Arts, Culture & Media

How I learned to stop worrying and love the mom

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Sci-fi motherhood.

Sci-fi motherhood.

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Cienpies Design/Alamy Stock Photo

Pregnancy is always popping up in science fiction, like "Children of Men" or "Alien," where pregnant women need saving, or worse, unwanted pregnancies are forced upon them — but now there are are some new works of fiction that portray pregnant women as unambiguous heroes, battling dystopian conditions to protect themselves and their babies. 

Adding more science to sci-fi

When she was pregnant with her son, Megan Hunter found the entire process to be an “endlessly fascinating thing to me … so it’s not really a surprise that I’ve written a book about this in the end.”

In Hunter’s book, “The End We Start From,” a new mother and her infant son find themselves on the run from a massive flood that has created a refugee crisis across Britain. The flood occurs at the same time the mother’s water breaks: “I was interested in the image of the amniotic fluid that the baby is growing in and the links between those, really. There's a certain quality in which the whole book is about the motherhood experience, but within this particular context,” Hunter says.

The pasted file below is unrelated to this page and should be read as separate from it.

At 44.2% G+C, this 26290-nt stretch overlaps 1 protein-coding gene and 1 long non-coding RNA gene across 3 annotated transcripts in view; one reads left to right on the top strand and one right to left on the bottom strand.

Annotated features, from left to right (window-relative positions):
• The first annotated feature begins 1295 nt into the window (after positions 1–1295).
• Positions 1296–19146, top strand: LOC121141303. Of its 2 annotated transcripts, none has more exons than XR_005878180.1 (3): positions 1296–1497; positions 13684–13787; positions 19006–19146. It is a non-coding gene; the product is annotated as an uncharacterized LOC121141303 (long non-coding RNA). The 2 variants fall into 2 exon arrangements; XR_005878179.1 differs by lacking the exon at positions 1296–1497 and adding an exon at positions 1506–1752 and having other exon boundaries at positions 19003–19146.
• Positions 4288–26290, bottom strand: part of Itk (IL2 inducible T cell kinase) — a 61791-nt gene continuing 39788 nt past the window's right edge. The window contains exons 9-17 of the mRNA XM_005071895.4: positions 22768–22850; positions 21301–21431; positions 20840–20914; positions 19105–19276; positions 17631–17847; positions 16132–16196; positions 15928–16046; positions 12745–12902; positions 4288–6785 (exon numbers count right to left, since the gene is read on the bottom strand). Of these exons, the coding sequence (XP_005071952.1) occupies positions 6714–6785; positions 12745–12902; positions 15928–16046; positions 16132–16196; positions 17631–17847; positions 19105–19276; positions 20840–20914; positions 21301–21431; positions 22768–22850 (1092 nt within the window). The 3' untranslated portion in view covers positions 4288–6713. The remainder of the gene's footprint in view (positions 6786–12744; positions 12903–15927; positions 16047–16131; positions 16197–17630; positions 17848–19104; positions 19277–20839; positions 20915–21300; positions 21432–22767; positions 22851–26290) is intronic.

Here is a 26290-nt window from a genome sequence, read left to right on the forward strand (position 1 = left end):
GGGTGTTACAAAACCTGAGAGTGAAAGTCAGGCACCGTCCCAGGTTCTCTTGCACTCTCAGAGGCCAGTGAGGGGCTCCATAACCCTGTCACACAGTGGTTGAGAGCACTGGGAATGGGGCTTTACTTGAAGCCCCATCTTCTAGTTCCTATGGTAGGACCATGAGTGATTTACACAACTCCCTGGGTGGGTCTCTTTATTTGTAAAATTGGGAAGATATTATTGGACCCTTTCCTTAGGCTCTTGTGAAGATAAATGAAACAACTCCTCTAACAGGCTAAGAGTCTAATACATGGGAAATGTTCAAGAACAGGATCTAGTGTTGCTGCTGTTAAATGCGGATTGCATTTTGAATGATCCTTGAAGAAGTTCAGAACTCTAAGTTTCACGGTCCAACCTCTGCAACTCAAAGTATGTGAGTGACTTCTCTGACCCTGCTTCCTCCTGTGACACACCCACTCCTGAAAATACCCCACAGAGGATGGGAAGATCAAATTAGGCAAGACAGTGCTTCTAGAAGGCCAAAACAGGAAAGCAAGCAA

She says the main plot provides a new twist to the intrinsic urge for a mother to protect her children.

“That sense of needing to survive, of needing him to survive, is all the stronger,” she says.

Although Hunter enjoys adding elements of science fiction to her writing, on several instances she has been floored by the actual reality that takes place during a pregnancy.

“I remember being really shocked when I read that the cells of fetuses were found in the mother's brain,” Hunter says. “I found some scientific article about that. So, when the baby is in the womb the cells actually go up into your brain. I just thought, ‘What? Why hasn’t anyone ever told me this?’ That is just a kind of really shocking fact.”

Parley Ann Boswell, who authored the book “Pregnancy in Literature and Film,” shares Hunter’s sentiment.

“Pregnancy is science fiction. It's the idea that you have your own body and all of the sudden you're sharing it with an alien,” says Boswell, who also serves as a professor emeritus of English at Eastern Illinois University.

“Something is in there that's making you throw up or making you sick, that's changing the shape of your body and you have no control. ... ‘Oh my goodness, I'm sharing my body with someone I don't know. And he's not giving me much sleep and I'm losing my life.’ It's very frightening and it's difficult in ways that we don't ever talk about except in science fiction.”

Women warriors

In Louise Erdrich’s latest novel, “Future Home of the Living God,” the protagonist, Cedar Songmaker, faces a reproductive crisis fueled by a reversal of evolution and a totalitarian regime that imprisons pregnant women for close observation.